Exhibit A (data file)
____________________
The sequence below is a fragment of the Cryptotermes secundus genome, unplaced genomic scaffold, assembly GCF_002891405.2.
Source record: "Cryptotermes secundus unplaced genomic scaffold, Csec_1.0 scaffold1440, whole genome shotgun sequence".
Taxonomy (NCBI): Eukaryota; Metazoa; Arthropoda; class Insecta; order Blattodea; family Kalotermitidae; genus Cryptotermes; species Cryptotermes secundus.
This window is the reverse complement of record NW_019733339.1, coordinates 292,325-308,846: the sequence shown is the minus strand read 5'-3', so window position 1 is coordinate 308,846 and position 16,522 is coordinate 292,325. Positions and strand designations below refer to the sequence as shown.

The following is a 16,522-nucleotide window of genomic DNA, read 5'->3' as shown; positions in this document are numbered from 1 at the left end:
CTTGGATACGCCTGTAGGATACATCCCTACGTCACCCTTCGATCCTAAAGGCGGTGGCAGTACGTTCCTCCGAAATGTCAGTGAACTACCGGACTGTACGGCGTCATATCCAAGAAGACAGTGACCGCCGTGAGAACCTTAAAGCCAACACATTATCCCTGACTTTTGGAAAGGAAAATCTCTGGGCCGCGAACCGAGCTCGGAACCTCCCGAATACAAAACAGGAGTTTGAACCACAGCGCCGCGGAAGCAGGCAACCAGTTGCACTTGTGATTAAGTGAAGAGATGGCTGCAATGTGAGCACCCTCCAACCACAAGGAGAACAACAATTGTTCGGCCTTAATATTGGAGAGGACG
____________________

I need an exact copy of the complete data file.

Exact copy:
The sequence below is a fragment of the Cryptotermes secundus genome, unplaced genomic scaffold, assembly GCF_002891405.2.
Source record: "Cryptotermes secundus unplaced genomic scaffold, Csec_1.0 scaffold1440, whole genome shotgun sequence".
Taxonomy (NCBI): Eukaryota; Metazoa; Arthropoda; class Insecta; order Blattodea; family Kalotermitidae; genus Cryptotermes; species Cryptotermes secundus.
This window is the reverse complement of record NW_019733339.1, coordinates 292,325-308,846: the sequence shown is the minus strand read 5'-3', so window position 1 is coordinate 308,846 and position 16,522 is coordinate 292,325. Positions and strand designations below refer to the sequence as shown.

The following is a 16,522-nucleotide window of genomic DNA, read 5'->3' as shown; positions in this document are numbered from 1 at the left end:
CTTGGATACGCCTGTAGGATACATCCCTACGTCACCCTTCGATCCTAAAGGCGGTGGCAGTACGTTCCTCCGAAATGTCAGTGAACTACCGGACTGTACGGCGTCATATCCAAGAAGACAGTGACCGCCGTGAGAACCTTAAAGCCAACACATTATCCCTGACTTTTGGAAAGGAAAATCTCTGGGCCGCGAACCGAGCTCGGAACCTCCCGAATACAAAACAGGAGTTTGAACCACAGCGCCGCGGAAGCAGGCAACCAGTTGCACTTGTGATTAAGTGAAGAGATGGCTGCAATGTGAGCACCCTCCAACCACAAGGAGAACAACAATTGTTCGGCCTTAATATTGGAGAGGACG